Sociologist dr. Dimitrij Rupel was the first foreign minister of the democratic Republic of Slovenia. (Photo: Matic Štojs Lomovšek)

By: Dimitrij Rupel

Slovenia’s diplomatic efforts are linked to the right of nations to self-determination. Self-determination was carefully and quietly discussed already during the so-called liberal 1960s. 

When Stane Kavčič was deposed, this talk was interrupted; however, a good impression was made in 1974 by the new constitution, which contained self-determination. Nevertheless, its authors explained that it had already been implemented and overused. Former Yugoslav Foreign Minister, Edvard Kardelj (1948-1953) then continued creating a good impression in 1977. A somewhat lengthy and wordy book (Directions for the Development of the Political System of Socialist Self-Government) talks about happiness and pluralism, which testifies to the fact that the Yugoslav Communists (hoping to retain power anyway) sought to patch up the front of the system. Kardelj died in 1979 and Tito in 1980. The Slovenian story began in the hustle and bustle of the crisis of socialism, Yugoslavia, and the Soviet Union.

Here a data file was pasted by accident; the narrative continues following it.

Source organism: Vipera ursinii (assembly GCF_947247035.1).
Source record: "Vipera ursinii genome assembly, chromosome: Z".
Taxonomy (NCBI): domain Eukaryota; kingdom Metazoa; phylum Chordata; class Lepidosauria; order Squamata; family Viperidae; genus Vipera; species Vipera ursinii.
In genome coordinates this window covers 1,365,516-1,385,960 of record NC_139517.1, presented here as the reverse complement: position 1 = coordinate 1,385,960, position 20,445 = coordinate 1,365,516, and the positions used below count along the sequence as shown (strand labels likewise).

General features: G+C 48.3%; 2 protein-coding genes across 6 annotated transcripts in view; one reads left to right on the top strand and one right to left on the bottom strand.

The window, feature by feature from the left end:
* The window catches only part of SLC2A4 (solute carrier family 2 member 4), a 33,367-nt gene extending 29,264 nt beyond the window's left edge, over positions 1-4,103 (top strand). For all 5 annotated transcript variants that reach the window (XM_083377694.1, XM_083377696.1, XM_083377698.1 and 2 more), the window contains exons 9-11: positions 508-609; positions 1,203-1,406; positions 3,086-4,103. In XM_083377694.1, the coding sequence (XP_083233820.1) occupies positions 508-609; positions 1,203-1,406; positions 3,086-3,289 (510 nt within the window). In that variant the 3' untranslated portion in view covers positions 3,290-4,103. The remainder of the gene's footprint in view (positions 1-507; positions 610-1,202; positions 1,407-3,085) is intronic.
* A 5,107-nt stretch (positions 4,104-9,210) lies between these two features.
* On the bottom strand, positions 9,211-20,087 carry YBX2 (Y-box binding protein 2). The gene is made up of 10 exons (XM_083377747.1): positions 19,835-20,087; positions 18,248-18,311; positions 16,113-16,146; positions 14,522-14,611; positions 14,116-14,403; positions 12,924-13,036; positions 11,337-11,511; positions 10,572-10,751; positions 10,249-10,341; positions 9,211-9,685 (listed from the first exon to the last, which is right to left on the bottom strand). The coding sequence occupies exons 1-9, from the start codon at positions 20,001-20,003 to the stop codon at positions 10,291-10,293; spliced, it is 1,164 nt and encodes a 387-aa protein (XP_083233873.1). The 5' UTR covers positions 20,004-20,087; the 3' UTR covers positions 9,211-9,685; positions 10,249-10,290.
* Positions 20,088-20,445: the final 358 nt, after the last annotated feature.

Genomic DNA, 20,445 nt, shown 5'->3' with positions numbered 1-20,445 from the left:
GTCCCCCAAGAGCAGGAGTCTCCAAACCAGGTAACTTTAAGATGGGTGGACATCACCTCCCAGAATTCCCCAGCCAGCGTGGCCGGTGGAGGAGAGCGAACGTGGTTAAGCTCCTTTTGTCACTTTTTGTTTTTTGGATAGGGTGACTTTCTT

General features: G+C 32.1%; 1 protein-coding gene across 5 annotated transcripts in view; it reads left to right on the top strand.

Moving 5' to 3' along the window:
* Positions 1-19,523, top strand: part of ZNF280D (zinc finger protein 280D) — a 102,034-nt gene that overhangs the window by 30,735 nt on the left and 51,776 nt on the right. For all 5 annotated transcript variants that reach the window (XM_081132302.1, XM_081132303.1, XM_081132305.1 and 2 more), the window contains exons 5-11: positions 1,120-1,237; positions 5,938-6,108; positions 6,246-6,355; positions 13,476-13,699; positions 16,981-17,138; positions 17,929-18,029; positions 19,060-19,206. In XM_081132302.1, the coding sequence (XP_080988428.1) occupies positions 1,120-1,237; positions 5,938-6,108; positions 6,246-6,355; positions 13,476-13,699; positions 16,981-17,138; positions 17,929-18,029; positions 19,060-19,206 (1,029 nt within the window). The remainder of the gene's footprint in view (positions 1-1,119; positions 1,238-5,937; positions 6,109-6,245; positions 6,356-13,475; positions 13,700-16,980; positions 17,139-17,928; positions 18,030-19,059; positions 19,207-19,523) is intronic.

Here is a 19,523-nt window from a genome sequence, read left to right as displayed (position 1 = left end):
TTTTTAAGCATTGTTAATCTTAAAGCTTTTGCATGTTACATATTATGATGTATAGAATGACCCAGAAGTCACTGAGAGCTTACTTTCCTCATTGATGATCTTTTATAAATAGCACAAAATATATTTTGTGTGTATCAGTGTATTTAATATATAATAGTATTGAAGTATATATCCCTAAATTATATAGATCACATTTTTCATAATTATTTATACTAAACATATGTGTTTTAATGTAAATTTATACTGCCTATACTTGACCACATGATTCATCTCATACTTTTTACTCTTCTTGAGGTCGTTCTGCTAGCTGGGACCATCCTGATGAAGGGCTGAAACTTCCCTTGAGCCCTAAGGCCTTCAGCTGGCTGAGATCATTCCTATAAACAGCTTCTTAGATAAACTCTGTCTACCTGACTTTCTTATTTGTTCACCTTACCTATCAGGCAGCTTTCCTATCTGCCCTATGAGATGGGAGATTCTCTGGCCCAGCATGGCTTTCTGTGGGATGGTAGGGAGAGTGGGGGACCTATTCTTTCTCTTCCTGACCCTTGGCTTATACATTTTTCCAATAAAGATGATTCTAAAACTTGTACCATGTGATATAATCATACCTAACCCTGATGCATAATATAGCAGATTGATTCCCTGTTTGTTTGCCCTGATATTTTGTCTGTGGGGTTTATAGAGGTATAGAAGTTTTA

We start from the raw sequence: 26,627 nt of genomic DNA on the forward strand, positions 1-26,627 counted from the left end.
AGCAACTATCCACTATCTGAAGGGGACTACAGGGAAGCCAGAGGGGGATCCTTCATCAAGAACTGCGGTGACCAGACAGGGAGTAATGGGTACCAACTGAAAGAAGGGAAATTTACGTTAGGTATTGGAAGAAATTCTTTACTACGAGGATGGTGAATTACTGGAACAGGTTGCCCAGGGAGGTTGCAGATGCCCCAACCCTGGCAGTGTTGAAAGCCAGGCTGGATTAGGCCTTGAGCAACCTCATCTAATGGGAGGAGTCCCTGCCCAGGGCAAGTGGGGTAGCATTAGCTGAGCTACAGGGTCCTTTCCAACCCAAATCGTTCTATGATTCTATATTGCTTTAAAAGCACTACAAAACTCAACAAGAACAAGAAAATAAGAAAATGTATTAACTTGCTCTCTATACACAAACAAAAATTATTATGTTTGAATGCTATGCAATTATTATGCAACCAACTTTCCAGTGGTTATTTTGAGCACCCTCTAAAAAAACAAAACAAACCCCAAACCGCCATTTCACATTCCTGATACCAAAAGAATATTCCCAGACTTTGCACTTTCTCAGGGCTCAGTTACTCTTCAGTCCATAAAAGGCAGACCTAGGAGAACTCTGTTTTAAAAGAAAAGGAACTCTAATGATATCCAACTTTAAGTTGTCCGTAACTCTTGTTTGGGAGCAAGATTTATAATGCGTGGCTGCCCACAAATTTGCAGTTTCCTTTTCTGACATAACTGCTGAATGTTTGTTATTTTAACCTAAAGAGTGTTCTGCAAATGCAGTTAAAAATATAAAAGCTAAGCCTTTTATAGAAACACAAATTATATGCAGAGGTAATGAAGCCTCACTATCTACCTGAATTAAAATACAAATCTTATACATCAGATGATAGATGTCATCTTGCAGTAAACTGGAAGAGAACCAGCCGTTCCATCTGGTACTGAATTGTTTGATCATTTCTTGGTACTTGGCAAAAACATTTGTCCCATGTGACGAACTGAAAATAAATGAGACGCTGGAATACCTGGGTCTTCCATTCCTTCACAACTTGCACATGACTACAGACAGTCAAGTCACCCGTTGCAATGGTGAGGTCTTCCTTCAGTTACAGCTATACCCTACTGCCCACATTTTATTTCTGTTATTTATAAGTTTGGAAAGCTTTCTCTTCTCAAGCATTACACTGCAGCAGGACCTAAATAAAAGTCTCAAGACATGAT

From reflection to realisation